Cyril is by now also a popular choice for special events held at St Andrew’s Presbyterian Church, in Perth where he sings solos and quartets from 1911 on until he departs for war in 1914.

Cyril also sang in 1912 at the Ballroom of Government House for a “Grand Concert in Aid of the Children’s Protection Society and Day Nursery” [21], where he was now being referred to and ranked among "such well-known and popular artists". Guests attending the event, included the Governor, the Premier, Members of Parliament and the Mayor and Mayoress of Perth.

On Friday 25 April 1913, Mr Frank L. Robertson began a series of weekly professional visits to Bunbury and held the first of many Vocal Recitals as the newspaper of the time reported included “a pot-pourri of high-class and popular solo and concerted numbers”[22]

At this recital, the local newspaper reported that “the tenor of the party, Mr. C. A. Geddes, evidences the possession of a voice of true tenor quality – a rare gift. A point worthy of mention is the masculinity, which is a pleasing contrast to the oft-deplored femininity of vocalists of this class.”[23]

Frequent mention is made in the newspapers of the time of the presentation of a song cycle by Liza Lehmann, a famous English singer and composer, called “Nonsense Songs (the songs that came out wrong) from Alice in Wonderland”. Published in 1908 the “Nonsense Songs” are a song cycle for four voices: soprano, contralto, tenor and bass. Mr Frank L Robertson’s students, including Cyril were well known for their performance of this piece across Perth and Bunbury.

Cover of the sheet music for “Nonsense Songs” by Liza Lehmann, 1908.[24]

Mr Frank L. Robertson and his students were also well known for performances as a pantomime group known as “The Pierrots”. They were a comic opera.  Pronounced “pee – euh – row”, Pierrot is a male character in French pantomime, who has a sad, white-painted face, a loose white costume and a pointed hat. Once you remember the name and how to pronounce it, you will find him reflected in art of all kinds to this day.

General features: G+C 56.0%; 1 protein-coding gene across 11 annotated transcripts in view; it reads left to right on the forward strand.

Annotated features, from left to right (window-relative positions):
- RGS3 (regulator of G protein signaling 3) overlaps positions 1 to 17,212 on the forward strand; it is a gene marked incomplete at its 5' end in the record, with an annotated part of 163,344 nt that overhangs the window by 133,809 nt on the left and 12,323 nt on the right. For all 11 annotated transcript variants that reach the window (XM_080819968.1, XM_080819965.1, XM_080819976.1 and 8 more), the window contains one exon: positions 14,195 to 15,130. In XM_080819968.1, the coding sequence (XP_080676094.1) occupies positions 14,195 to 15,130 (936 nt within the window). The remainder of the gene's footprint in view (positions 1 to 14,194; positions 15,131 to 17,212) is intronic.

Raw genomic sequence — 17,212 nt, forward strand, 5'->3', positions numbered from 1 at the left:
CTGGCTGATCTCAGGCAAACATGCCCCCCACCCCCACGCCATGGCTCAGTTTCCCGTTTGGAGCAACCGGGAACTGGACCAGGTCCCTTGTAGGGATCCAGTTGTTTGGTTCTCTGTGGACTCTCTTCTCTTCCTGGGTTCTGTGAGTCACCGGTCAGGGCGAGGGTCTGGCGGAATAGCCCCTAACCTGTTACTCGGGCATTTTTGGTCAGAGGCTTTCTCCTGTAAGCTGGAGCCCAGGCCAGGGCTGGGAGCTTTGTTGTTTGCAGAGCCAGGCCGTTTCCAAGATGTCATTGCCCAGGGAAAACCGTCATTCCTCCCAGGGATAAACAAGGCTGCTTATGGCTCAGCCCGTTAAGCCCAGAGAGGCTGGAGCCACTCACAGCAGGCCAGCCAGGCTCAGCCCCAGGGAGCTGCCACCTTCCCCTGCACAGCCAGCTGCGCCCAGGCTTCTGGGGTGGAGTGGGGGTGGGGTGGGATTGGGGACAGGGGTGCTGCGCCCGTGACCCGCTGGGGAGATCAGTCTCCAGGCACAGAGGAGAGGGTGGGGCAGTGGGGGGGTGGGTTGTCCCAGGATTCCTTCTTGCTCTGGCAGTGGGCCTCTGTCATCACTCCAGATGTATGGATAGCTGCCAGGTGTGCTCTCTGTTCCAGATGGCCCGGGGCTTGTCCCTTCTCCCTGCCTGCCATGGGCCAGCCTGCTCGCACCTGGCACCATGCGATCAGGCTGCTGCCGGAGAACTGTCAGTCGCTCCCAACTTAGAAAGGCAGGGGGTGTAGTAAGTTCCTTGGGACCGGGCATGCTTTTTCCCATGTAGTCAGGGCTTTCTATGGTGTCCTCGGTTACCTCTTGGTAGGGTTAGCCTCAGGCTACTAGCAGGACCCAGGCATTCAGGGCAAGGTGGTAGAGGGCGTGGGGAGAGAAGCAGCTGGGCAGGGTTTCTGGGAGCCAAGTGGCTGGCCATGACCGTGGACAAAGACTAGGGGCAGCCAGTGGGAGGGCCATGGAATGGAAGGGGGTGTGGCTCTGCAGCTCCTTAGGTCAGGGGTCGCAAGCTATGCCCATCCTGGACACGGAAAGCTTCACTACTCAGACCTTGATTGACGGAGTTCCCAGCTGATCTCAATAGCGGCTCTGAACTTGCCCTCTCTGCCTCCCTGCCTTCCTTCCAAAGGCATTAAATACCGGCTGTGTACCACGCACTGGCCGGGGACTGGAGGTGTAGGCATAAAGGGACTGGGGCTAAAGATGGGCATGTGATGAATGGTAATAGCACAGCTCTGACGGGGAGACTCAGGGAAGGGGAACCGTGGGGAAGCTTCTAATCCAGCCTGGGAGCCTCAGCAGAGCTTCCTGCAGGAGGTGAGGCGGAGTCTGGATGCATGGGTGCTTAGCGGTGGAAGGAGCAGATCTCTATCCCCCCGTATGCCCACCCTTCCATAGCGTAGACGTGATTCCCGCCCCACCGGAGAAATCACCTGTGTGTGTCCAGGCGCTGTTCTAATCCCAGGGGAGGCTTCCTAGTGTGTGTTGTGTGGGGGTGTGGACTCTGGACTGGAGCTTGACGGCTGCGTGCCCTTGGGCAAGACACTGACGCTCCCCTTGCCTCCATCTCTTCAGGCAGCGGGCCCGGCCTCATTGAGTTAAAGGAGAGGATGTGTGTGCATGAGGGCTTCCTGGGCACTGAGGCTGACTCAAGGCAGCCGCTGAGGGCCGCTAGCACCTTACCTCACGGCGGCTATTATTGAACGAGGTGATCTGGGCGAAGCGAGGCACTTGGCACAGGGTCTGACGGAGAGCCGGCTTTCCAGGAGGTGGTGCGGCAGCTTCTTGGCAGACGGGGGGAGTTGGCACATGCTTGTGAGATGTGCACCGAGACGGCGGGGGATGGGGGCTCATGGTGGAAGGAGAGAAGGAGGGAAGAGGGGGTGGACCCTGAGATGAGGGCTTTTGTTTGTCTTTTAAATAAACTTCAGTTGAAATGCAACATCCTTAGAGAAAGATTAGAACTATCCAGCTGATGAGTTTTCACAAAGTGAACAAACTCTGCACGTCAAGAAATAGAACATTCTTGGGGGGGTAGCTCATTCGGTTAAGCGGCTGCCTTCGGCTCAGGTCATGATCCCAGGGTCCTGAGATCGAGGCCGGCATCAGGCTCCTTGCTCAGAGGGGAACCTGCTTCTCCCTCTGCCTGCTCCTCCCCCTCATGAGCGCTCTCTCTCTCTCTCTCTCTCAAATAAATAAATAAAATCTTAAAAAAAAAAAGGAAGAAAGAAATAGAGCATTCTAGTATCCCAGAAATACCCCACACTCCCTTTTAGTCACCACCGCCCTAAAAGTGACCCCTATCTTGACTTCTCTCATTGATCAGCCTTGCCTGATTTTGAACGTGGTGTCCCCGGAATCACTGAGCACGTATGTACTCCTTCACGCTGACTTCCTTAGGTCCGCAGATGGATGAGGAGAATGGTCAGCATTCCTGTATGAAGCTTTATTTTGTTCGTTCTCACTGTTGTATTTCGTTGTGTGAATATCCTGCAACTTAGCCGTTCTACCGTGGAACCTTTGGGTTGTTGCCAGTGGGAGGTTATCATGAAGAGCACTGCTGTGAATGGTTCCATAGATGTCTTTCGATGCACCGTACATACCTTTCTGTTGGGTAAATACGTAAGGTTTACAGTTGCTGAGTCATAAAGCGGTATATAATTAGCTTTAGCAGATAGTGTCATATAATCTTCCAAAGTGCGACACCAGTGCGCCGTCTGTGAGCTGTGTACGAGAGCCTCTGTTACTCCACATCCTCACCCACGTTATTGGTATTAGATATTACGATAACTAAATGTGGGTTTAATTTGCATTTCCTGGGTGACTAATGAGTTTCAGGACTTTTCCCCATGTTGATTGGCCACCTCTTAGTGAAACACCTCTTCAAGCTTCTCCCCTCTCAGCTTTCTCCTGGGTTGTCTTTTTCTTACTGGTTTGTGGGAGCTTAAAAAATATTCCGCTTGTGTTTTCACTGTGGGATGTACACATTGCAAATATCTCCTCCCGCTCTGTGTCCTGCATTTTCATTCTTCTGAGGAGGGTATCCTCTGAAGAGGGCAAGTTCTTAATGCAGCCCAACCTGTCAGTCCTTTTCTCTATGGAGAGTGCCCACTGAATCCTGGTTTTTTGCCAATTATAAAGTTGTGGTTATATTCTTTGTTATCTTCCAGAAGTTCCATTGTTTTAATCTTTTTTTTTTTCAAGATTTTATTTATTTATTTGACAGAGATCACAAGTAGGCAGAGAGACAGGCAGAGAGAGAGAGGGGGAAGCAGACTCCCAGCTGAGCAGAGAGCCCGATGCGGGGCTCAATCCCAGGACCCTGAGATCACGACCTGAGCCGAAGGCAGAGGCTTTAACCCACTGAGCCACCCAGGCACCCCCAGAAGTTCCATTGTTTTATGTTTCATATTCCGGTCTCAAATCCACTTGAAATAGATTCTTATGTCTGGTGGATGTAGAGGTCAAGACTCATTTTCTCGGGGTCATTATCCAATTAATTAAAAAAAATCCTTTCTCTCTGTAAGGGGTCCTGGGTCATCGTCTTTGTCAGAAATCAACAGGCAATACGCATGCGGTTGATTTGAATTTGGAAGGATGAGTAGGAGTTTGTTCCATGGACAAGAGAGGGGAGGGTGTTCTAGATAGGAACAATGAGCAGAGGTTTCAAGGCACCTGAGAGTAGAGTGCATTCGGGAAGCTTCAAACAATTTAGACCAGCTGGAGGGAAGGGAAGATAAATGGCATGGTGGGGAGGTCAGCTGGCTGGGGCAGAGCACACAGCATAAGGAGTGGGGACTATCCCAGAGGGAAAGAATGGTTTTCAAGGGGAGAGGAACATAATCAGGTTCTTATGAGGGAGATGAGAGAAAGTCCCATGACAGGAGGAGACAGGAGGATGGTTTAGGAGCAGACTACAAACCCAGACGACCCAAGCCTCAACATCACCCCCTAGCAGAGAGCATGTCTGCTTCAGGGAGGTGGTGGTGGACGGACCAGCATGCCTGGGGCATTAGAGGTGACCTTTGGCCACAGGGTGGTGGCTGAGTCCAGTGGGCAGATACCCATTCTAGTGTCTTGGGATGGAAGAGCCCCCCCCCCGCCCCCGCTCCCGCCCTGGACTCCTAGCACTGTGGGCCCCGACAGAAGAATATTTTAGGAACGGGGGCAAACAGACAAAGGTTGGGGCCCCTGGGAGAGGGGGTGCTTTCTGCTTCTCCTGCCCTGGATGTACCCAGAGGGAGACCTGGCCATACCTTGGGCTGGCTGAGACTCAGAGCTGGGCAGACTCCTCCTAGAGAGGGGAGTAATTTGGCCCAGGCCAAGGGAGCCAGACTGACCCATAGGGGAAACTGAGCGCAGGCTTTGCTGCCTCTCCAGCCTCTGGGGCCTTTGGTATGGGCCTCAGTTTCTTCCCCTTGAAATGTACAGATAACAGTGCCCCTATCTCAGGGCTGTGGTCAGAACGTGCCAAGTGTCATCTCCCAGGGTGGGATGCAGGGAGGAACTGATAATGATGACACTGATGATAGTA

Child posing in Pierrot costume, in Melbourne circa 1915, by Arthur William Emmerton.

(Courtesy of the National Library of Australia (OBJ142861193)).

Frank L. Robertson’s “The Pierrots” of which Cyril was a key performer were well received by all, with many performance being offered in both Perth and Bunbury. The opening event in Bunbury in September 1913 was promoted thus in the newspapers of the time: “The company have already won a reputation, which in itself is a guarantee of merit. A stronger and more evenly balanced party of singers it would be difficult to find, whilst their ability to produce a peirrot entertainment second to none in humour, brightness, and melody, has been proved. The personnel is as follows – Miss Myrtle Power (soprano), Miss Lily Ross (contralto), Miss Mollie Murphy (soubrette), Mr. C. A. Geddes (tenor), Mr Frank L. Robertson (baritone), Mr Ben Davies (bass), Mr. S. B. Jago (humourist) Mrs Frank L. Robertson (accompanist). The programme will consist of no less than 30 items, including 14 selections from comic opera…”[25]. Robertson’s Pierrot company was also “described as being exceptional from a musical point of view, bright, breezy and complete in every detail”[26]

Enlistment and war service

Cyril Arthur Geddes enlisted in the Australian Imperial Force on 18 September 1914, less than a month after war had been declared. he served in 16th Battalion, B Company and embarked with his unit from Melbourne, Victoria on board HMAT A40 Ceramic on 22 December 1914. After some training in Alexandria, Egypt he embarked to join the Mediterranean Expeditionary Force, Gallipoli on 12 April 1915.

16th Battalion colour patch, Courtesy of the Australian War Memorial (RELAWM13307.108)

Group portrait of the Officers of the 16th Battalion. Front middle lying down is Cyril Arthur Geddes.

(Courtesy of the Australian War Memorial P05772.003)